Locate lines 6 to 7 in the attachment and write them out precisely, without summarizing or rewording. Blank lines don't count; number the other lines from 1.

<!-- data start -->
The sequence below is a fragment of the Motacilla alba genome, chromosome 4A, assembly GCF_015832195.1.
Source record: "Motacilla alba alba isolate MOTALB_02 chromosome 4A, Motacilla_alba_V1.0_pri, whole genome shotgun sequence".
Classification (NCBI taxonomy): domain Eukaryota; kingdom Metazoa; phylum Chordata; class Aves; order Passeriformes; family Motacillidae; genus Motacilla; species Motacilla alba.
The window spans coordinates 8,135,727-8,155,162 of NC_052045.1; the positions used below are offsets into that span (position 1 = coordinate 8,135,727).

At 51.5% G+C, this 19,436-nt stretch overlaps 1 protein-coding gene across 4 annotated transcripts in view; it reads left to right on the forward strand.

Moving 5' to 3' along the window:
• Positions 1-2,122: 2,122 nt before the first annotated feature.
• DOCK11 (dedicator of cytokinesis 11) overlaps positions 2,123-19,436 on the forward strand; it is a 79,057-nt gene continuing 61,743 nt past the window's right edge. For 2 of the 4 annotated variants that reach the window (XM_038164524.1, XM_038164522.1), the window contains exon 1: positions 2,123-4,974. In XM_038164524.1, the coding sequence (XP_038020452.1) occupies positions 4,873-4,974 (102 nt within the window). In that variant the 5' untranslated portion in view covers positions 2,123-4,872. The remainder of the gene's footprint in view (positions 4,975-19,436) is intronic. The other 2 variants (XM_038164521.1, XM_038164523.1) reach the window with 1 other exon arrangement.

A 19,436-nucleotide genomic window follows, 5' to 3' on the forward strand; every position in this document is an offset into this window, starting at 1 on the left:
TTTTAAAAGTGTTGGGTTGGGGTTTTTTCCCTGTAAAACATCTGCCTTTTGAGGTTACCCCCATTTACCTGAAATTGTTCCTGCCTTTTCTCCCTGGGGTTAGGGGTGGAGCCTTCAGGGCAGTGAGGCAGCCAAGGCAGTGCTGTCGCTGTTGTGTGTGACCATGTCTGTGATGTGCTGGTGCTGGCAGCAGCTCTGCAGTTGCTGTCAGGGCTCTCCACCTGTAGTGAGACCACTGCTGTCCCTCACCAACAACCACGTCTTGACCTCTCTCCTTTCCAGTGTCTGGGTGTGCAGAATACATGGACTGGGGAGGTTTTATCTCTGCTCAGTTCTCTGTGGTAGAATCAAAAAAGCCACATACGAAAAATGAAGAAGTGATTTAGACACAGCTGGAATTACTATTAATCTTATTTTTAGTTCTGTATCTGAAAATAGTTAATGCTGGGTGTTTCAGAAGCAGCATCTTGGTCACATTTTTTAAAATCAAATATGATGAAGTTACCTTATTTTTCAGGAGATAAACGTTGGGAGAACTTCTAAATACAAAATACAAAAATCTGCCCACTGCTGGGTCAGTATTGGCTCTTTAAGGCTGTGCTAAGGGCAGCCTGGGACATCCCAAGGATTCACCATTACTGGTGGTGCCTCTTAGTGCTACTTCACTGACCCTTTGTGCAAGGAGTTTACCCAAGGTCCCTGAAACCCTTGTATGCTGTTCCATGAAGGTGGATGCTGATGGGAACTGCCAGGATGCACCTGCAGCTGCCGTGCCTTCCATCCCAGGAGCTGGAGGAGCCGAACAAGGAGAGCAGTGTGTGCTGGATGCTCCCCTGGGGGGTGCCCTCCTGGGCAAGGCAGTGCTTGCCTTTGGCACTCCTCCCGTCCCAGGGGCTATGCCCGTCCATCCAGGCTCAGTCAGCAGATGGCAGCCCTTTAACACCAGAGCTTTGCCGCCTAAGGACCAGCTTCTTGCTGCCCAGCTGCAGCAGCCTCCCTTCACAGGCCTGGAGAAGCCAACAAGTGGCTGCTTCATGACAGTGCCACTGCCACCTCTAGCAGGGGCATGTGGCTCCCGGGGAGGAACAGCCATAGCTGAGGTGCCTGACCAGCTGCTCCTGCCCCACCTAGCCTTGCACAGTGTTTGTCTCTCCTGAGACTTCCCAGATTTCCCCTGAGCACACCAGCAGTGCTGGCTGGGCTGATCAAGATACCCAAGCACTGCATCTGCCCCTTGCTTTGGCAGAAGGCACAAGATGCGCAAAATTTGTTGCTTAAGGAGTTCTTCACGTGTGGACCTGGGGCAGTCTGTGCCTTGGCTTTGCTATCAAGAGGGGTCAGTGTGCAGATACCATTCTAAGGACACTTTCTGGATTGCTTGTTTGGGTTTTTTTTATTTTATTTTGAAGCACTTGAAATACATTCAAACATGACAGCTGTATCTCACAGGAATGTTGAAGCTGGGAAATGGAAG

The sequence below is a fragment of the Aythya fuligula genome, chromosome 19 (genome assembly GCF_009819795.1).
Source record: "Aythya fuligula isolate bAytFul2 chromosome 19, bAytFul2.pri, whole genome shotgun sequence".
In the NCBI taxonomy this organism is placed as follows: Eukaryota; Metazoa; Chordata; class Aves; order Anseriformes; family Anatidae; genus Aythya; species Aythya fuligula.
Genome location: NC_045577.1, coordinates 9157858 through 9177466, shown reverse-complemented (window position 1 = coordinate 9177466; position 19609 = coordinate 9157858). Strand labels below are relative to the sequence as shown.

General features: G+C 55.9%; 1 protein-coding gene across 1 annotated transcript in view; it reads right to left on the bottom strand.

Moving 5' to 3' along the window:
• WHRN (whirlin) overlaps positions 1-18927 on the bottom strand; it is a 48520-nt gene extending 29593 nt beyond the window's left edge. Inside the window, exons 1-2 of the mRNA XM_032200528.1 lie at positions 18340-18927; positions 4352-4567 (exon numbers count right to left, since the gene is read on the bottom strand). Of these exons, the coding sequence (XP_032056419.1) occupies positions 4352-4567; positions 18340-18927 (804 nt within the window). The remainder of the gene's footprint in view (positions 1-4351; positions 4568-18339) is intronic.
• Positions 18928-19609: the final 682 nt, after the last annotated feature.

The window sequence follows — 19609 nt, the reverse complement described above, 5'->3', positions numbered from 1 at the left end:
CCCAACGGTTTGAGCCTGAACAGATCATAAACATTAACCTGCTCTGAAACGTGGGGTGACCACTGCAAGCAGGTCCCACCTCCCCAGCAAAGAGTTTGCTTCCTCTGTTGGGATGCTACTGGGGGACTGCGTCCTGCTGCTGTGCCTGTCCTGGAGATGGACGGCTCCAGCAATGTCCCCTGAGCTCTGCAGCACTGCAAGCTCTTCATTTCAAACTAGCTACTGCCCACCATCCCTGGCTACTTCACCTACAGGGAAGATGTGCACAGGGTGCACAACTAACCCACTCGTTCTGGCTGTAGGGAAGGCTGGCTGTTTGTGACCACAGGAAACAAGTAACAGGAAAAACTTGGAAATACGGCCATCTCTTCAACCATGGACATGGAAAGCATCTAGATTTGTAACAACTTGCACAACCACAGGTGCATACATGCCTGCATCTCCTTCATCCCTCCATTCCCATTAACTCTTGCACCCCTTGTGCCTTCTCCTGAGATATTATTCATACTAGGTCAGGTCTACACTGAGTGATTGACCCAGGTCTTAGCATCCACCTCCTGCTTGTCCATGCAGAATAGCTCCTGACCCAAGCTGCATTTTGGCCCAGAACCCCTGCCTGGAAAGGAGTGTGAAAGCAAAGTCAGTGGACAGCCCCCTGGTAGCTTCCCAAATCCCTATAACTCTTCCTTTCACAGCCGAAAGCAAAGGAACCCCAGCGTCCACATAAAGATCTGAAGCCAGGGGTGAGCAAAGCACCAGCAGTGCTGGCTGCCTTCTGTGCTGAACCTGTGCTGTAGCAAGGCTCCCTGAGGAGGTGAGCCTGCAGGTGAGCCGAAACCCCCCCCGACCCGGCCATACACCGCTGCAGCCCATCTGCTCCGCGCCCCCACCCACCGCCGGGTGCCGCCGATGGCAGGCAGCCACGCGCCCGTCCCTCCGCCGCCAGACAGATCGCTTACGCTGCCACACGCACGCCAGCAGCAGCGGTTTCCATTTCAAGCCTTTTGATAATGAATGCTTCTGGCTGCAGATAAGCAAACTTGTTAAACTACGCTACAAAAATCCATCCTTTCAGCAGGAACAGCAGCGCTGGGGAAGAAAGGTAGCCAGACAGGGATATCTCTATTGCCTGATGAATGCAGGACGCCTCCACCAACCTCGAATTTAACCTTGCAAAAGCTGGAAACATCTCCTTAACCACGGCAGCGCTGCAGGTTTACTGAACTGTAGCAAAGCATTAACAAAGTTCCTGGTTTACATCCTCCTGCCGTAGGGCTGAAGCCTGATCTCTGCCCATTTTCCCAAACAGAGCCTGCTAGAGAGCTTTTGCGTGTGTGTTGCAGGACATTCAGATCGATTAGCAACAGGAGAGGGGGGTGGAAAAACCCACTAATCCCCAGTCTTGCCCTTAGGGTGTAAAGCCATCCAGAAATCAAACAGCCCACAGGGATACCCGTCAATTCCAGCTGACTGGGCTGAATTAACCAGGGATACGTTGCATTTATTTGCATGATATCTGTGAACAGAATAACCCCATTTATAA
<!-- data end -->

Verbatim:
Moving 5' to 3' along the window:
• Positions 1-2,122: 2,122 nt before the first annotated feature.